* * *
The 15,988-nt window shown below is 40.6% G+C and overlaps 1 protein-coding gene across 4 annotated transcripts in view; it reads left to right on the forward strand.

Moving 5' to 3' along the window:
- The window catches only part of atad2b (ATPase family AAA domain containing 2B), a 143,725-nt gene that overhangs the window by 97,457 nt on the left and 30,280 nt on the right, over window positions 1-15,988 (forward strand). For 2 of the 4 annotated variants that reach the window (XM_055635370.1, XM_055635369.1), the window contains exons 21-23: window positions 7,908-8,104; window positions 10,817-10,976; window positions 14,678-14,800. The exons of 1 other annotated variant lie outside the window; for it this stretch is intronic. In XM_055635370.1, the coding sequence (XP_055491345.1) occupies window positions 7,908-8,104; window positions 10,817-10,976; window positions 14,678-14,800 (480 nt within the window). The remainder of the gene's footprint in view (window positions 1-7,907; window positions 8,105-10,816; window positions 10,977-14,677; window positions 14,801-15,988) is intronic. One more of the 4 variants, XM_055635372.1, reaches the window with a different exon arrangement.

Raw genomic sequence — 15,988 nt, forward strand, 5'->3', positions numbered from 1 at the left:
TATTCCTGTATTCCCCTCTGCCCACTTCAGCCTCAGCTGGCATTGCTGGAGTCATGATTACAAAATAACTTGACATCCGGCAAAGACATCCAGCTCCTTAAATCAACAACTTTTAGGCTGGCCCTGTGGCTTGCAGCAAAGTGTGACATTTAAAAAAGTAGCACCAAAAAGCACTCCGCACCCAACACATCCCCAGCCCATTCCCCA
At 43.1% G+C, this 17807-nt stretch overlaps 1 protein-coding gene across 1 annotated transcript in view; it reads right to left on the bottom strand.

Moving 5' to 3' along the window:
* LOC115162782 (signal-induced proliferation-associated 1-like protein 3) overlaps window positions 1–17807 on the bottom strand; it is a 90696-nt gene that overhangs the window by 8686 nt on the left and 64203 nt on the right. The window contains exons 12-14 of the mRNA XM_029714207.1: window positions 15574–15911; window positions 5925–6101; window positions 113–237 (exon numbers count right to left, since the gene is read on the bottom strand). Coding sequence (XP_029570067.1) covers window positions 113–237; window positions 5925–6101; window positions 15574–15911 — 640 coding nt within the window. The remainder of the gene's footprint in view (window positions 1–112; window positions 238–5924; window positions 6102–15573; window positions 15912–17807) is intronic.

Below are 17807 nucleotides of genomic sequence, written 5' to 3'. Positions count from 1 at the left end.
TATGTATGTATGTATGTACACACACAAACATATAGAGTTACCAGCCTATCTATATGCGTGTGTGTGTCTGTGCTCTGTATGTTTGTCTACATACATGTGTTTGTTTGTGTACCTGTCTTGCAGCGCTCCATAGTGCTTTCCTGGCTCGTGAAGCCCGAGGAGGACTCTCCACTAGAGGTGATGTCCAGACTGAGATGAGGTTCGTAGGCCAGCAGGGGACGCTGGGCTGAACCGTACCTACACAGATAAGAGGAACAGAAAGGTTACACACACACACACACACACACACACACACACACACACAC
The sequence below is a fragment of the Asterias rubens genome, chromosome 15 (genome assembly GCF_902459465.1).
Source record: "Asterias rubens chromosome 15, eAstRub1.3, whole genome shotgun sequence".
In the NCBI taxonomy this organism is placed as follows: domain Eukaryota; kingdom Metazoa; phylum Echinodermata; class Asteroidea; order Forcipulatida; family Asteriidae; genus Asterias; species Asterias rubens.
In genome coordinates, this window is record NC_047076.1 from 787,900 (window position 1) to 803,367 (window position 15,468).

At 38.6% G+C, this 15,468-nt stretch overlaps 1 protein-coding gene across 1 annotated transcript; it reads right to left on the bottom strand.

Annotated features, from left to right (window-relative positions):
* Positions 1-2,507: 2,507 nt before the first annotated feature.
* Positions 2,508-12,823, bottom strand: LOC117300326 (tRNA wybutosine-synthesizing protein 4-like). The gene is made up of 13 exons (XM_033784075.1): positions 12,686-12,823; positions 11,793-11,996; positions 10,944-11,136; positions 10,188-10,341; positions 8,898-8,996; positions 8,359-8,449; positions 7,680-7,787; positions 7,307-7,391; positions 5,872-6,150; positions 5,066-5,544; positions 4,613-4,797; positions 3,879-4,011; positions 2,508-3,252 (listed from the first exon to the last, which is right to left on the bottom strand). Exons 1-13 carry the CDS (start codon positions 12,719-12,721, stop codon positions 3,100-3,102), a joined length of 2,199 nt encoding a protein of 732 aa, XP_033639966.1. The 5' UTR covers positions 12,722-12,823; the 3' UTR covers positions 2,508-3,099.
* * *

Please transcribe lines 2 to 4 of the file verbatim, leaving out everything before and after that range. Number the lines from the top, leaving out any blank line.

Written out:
Moving 5' to 3' along the window:
- The window catches only part of atad2b (ATPase family AAA domain containing 2B), a 143,725-nt gene that overhangs the window by 97,457 nt on the left and 30,280 nt on the right, over window positions 1-15,988 (forward strand). For 2 of the 4 annotated variants that reach the window (XM_055635370.1, XM_055635369.1), the window contains exons 21-23: window positions 7,908-8,104; window positions 10,817-10,976; window positions 14,678-14,800. The exons of 1 other annotated variant lie outside the window; for it this stretch is intronic. In XM_055635370.1, the coding sequence (XP_055491345.1) occupies window positions 7,908-8,104; window positions 10,817-10,976; window positions 14,678-14,800 (480 nt within the window). The remainder of the gene's footprint in view (window positions 1-7,907; window positions 8,105-10,816; window positions 10,977-14,677; window positions 14,801-15,988) is intronic. One more of the 4 variants, XM_055635372.1, reaches the window with a different exon arrangement.

Raw genomic sequence — 15,988 nt, forward strand, 5'->3', positions numbered from 1 at the left: